According to Racey, updated calculations developed by ArDOT engineers project the funding for the program could be close to $3.7 million per year.
“The inter-agency working team discussed a lot of things that have changed over time and potential needs that have developed for boating access users since 1967,” Racey said. “Recreational boats have much larger motors than in 1967. Additionally, we have boaters who use kayaks and canoes who load them up in the back of a truck or on top of an SUV and drive to those accesses. There are just a lot more ways fuel is being used for boating than the traditional model was designed for.”
The modernized agreement not only will increase the amount of funding for the Marine Fuel Tax program, but it will give the AGFC and its partners more flexibility in the way those funds are spent.
“We’ll now be able to look at other aspects of public boating access,” Racey said. “Things like restrooms, kayak launches, fighting aquatic nuisance species at boat ramps, bank stabilization projects and other projects that can improve people’s ability to enjoy our waters.”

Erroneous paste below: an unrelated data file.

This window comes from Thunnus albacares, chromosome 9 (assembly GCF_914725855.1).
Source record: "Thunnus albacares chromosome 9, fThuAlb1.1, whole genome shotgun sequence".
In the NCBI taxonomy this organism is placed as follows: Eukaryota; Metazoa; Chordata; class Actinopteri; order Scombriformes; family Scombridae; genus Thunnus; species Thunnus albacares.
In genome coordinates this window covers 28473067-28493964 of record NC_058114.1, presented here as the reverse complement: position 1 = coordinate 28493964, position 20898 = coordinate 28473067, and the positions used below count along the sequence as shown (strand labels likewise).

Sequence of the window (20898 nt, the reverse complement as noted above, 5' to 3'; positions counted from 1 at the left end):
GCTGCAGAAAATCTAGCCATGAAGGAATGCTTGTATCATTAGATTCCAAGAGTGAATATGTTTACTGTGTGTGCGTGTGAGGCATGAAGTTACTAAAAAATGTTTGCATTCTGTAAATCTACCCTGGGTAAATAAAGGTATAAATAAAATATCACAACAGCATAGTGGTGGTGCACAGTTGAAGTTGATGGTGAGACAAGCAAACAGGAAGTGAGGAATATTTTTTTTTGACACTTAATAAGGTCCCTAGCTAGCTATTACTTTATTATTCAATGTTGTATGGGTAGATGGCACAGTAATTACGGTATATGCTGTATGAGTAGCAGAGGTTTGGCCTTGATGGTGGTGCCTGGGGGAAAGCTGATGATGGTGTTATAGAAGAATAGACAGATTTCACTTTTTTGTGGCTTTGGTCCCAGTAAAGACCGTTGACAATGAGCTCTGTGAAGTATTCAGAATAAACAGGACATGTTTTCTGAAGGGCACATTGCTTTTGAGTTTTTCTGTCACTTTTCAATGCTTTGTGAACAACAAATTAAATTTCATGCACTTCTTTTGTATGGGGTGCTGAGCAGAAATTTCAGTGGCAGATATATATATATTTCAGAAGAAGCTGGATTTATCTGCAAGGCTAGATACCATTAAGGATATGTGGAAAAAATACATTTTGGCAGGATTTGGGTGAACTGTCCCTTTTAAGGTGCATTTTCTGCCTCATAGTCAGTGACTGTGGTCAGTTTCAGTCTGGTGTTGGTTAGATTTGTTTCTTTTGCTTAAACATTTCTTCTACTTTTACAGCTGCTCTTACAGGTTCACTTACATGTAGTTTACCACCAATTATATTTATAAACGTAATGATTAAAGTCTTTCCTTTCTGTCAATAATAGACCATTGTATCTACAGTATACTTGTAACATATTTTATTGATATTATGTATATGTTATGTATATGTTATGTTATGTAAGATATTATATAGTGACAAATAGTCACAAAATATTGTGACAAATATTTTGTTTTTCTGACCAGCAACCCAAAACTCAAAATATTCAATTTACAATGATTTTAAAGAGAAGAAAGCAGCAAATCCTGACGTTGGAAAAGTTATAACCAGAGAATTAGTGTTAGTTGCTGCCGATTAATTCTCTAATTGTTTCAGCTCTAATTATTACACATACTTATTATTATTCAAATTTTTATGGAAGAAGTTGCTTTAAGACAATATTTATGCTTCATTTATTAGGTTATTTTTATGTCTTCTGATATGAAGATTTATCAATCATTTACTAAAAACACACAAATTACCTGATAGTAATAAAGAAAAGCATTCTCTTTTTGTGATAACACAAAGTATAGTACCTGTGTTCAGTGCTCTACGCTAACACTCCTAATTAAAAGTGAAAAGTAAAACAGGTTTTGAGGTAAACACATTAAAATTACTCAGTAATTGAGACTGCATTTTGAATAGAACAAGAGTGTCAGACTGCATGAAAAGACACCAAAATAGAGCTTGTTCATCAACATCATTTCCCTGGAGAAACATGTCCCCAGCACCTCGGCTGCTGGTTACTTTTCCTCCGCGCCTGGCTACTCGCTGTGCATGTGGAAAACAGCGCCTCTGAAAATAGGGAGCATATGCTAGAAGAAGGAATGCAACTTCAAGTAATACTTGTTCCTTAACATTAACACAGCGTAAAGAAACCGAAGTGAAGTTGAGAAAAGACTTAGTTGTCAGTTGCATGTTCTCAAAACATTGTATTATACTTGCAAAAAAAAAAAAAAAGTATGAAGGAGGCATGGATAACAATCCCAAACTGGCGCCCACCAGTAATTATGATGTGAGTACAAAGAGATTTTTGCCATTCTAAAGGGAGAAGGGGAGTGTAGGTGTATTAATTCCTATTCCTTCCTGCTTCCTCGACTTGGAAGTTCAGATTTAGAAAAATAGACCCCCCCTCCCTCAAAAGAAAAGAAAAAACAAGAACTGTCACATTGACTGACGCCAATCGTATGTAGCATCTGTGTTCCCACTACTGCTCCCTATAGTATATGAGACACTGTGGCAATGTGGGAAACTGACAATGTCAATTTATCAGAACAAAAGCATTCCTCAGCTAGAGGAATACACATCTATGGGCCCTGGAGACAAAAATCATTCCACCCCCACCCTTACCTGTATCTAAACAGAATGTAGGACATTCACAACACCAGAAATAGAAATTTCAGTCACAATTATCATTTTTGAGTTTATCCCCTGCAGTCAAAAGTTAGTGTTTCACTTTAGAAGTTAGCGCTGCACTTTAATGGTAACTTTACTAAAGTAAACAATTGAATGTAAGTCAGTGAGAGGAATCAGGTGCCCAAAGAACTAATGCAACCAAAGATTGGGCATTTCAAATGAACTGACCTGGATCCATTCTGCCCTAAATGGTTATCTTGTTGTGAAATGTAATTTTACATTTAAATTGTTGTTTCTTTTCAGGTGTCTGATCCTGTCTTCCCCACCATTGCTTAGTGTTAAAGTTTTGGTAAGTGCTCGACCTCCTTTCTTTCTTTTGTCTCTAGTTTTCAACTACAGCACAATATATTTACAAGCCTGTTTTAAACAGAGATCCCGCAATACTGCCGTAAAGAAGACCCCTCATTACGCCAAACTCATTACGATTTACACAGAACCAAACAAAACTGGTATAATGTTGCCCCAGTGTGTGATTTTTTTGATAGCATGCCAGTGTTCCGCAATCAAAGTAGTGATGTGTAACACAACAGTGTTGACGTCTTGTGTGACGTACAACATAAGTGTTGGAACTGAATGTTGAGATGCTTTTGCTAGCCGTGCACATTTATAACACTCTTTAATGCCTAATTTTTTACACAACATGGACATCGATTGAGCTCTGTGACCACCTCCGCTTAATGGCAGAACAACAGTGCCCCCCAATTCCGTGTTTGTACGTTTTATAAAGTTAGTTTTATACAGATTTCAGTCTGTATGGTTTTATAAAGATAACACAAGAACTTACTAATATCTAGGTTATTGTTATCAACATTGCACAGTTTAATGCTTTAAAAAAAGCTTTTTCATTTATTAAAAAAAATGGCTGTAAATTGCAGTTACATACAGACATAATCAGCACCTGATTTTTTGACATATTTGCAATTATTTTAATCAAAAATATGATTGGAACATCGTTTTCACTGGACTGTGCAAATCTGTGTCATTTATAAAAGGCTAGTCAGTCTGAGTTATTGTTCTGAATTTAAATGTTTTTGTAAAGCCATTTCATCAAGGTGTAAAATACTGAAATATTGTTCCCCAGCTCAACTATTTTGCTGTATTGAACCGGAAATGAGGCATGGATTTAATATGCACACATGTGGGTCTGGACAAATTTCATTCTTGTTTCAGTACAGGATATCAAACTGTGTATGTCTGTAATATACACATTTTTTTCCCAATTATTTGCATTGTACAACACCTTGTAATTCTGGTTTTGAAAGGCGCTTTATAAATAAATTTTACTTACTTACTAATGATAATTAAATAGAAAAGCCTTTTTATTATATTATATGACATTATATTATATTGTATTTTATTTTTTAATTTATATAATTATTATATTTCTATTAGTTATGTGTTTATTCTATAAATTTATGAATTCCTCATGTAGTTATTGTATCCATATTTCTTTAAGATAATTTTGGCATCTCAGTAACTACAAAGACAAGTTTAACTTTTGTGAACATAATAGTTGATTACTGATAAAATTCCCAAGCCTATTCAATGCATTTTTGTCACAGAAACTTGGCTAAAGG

Lastly, the new agreement would transfer the administration of Marine Fuel Tax funds to the AGFC, and would create a position within the agency to develop and track these projects. This will reduce the complexity of approving and administering MFT projects and provide an additional level of oversight and accountability for contractors engaged in these projects.
Booth spoke about the amount of work within both the AGFC and the Arkansas Department of Transportation to bring the modernization to fruition.
“We’d be remiss if we did not thank [former AGFC Director] Pat Fitts for his vision to take an existing asset that the Arkansas Game and Fish Commission had and shared with ArDOT and reinvent that to address the needs of the agency, but also the desires of Arkansans in the 21st century,” Booth said.